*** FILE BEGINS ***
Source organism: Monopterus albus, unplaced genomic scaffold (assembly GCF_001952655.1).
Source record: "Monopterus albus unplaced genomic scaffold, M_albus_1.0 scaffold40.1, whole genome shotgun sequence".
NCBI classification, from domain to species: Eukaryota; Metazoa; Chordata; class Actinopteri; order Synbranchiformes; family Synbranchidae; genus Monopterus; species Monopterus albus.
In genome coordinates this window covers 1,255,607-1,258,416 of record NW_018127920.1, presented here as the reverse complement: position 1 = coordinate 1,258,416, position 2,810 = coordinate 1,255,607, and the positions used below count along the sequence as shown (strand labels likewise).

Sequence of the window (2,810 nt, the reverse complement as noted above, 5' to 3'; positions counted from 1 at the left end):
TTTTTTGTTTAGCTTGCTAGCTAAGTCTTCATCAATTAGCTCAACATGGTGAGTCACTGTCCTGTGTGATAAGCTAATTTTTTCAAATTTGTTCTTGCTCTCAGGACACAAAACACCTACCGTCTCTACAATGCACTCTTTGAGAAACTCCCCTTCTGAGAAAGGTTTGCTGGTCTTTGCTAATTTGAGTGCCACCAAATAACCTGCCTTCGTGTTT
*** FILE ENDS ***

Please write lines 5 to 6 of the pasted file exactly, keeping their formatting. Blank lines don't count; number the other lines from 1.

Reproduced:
Sequence of the window (2,810 nt, the reverse complement as noted above, 5' to 3'; positions counted from 1 at the left end):
TTTTTTGTTTAGCTTGCTAGCTAAGTCTTCATCAATTAGCTCAACATGGTGAGTCACTGTCCTGTGTGATAAGCTAATTTTTTCAAATTTGTTCTTGCTCTCAGGACACAAAACACCTACCGTCTCTACAATGCACTCTTTGAGAAACTCCCCTTCTGAGAAAGGTTTGCTGGTCTTTGCTAATTTGAGTGCCACCAAATAACCTGCCTTCGTGTTT